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Publication numberUS7473167 B2
Publication typeGrant
Application numberUS 11/460,708
Publication dateJan 6, 2009
Filing dateJul 28, 2006
Priority dateJul 28, 2006
Fee statusPaid
Also published asUS20080026686
Publication number11460708, 460708, US 7473167 B2, US 7473167B2, US-B2-7473167, US7473167 B2, US7473167B2
InventorsYousef S. Marmosh
Original AssigneeMet California Group Llc
Export CitationBiBTeX, EndNote, RefMan
External Links: USPTO, USPTO Assignment, Espacenet
Security module for use with ventilation grating
US 7473167 B2
Abstract
A security module for use with a ventilation grating comprising a body, a base with a planar surface for attachment to the grating, and an outer wall extending from the base. The body has inner passageways extending from the base to the outer wall, the first portion of which extends from the base in a direction perpendicular to the base, and the second portion of which extends from the outer wall to intersect perpendicularly with the first portion within the body. The security module, when attached to a ventilation grating, prevents threading a rope-like material, through the grating, and using the make-shift rope to commit suicide by hanging, and is therefore particularly suitable for use in penal institutions, hospitals and mental health facilities.
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Claims(10)
1. A security ventilation grating comprising:
a. a perforated ventilation grating having an outer surface facing a room and an inner surface facing a ventilation duct;
b. a body, said body having a base with a planar surface covering said inner surface of said ventilation grating and an outer wall extending into said ventilation duct from said base, said body further including a plurality of inner passageways extending from said base to said outer wall, each of said passageways having a first portion extending from said base in a first axial direction perpendicular to said base, and a second portion extending from said outer wall in a second axial direction to intersect said first portion within said body, said first and second axial directions being perpendicular with respect to each other; and,
c. means to affix said body over said inner surface of said ventilation grating.
2. A security ventilation grating as in claim 1 in which said body is generally pyramidal in configuration, and in which said base is generally square in plan and said outer wall is formed from four inwardly converging wall portions.
3. A security ventilation grating as in claim 1 in which said body is elongated, and in which said base is rectangular in plan having opposing elongated sides and opposing transverse ends.
4. A security ventilation grating as in claim 3 in which said outer wall includes two inwardly converging wall portions each having a lower edge extending from a respective one of said elongated sides.
5. A security ventilation grating as in claim 1 in which said means to affix comprises a bolt extending from said outer surface of said ventilation grating through said body.
6. A security ventilation grating as in claim 1 in which said means to affix comprises a weld between said base and said inner surface of said ventilation grating.
7. A security ventilation grating as in claim 1 in which said means to affix comprises a restraint strap over an outer edge of said outer wall.
8. A security ventilation grating as in claim 1 in which said means to affix comprises an adhesive between said base and said inner surface of said ventilation grating.
9. A security ventilation grating as in claim 1 in which each said first portion of said passageways is constructed and arranged in a pattern corresponding in size, shape and placement with the perforations of the ventilation grating.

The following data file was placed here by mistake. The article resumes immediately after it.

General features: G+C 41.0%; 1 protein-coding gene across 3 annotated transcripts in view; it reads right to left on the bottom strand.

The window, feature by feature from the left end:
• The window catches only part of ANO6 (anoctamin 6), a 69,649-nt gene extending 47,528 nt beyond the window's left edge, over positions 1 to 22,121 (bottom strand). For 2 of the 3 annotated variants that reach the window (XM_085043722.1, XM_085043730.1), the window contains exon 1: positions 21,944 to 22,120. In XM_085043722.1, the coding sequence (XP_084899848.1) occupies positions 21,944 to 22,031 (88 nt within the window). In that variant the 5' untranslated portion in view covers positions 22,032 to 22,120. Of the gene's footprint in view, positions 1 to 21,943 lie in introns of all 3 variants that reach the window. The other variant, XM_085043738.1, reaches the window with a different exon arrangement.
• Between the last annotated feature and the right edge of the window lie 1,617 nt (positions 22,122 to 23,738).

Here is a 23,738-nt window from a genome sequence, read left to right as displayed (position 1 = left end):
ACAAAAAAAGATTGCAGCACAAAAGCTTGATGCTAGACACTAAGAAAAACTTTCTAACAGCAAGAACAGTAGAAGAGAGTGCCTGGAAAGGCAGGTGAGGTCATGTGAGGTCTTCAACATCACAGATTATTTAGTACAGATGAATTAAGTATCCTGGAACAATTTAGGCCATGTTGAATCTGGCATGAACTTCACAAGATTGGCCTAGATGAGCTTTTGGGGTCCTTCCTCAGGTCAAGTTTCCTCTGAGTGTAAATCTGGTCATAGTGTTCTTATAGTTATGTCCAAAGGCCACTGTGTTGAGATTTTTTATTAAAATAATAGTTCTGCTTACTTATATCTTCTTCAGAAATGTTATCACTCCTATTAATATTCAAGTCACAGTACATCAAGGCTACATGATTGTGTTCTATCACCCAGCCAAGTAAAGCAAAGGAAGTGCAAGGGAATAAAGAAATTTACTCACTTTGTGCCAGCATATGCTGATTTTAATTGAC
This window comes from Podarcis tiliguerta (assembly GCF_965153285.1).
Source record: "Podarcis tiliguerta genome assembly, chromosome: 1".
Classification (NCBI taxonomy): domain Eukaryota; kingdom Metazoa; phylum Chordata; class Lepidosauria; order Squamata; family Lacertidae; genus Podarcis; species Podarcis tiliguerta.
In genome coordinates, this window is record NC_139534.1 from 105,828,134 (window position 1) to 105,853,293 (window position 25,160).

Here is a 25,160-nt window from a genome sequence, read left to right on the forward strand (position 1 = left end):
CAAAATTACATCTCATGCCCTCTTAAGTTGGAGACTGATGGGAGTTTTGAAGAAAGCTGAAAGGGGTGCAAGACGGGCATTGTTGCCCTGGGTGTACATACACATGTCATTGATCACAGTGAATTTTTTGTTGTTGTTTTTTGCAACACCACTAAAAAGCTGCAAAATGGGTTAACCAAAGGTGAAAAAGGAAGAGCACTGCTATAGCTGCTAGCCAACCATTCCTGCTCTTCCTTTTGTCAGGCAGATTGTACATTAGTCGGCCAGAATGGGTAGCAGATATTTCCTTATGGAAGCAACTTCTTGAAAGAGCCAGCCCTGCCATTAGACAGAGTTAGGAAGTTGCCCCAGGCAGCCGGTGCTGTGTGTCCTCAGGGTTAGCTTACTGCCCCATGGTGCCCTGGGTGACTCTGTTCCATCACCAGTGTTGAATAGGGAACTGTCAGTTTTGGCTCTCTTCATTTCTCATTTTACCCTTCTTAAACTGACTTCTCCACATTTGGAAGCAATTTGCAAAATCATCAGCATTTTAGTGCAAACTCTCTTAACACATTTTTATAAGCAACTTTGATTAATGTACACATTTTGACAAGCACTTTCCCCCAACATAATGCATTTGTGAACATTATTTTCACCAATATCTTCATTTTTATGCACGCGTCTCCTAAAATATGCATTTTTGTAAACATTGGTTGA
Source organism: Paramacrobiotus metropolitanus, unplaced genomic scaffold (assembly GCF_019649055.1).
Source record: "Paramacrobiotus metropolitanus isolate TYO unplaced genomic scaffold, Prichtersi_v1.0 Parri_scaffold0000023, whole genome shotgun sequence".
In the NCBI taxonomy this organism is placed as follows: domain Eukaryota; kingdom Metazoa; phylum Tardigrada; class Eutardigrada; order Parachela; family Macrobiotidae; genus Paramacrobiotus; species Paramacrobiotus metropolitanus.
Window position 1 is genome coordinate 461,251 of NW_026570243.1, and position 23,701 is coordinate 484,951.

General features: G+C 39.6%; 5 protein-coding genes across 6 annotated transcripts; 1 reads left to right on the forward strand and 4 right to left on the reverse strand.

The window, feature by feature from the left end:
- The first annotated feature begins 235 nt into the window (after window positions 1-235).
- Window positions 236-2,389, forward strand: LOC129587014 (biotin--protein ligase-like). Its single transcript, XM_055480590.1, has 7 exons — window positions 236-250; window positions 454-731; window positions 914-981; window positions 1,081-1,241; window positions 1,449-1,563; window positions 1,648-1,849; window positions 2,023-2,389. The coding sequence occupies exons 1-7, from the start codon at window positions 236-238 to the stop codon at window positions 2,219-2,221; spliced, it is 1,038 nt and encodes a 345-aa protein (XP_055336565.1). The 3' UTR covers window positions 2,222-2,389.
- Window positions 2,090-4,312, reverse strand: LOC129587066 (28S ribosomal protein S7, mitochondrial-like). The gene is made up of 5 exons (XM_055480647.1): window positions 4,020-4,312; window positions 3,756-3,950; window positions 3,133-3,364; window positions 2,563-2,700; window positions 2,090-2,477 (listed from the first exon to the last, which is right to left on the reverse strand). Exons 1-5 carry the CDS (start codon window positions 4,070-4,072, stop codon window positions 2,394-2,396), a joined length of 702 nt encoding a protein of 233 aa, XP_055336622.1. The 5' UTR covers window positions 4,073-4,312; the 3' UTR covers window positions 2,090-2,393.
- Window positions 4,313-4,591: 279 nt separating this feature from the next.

10. A security ventilation grating as in claim 1 comprising a plurality of contiguous modules in which said first portion of said passageways of each said module is constructed and arranged in a pattern corresponding in size, shape and placement with the perforations of the ventilation grating.
Description
BACKGROUND OF THE INVENTION

1. Field of the Invention

The invention relates generally to an apparatus designed for use in the air duct portion of a ventilation system in certain buildings, such as penal institutions, hospitals, and mental health facilities. More specifically, the invention pertains to a security module for use with a ventilation grating, having a body with a planar surfaced base and an outer wall extending from the base, the body further including inner passageways extending from said base to said outer wall, each of said passageways having a first portion extending from said base in a first axial direction perpendicular to said base, and a second portion extending from said outer wall in a second axial direction to intersect said first portion within said body, said first and second axial directions being perpendicular with respect to each other. The attachment of one or more security modules to a ventilation grating prevents the use of such grating as a means for hanging.

2. Description of the Prior Art

All buildings, and each discrete space therein, which have human inhabitants are required to have ventilation, and most have heating and air conditioning. Such heating, air conditioning and ventilation is provided through ducts into and out of the various spaces. A grille, or grating, usually covers the terminal end of the duct at the point where air enters or leaves the room or space.

Such ventilation gratings have openings in the form of slats or perforations to allow the passage of air. In penal institutions, such as jails, prisons and penitentiaries, as well as in hospitals and mental health facilities, the ventilation gratings must be constructed of a strong material and affixed to a structure, such as a ceiling or wall, to prevent removal of the grating and access to the duct. The space within the duct, immediately behind the grating, has been used by inmates or patients in such facilities to hide weapons and contraband. The ventilation grating itself has also been used by inmates or patients to hang themselves. This is accomplished by threading a rope-like material, for example dental floss, up into the duct area, securing the material over a solid portion of the grating, and bringing the material back into the cell or room. The incidence of such hangings has increased dramatically in recent years and now constitutes a very serious problem in jails, prisons and penitentiaries.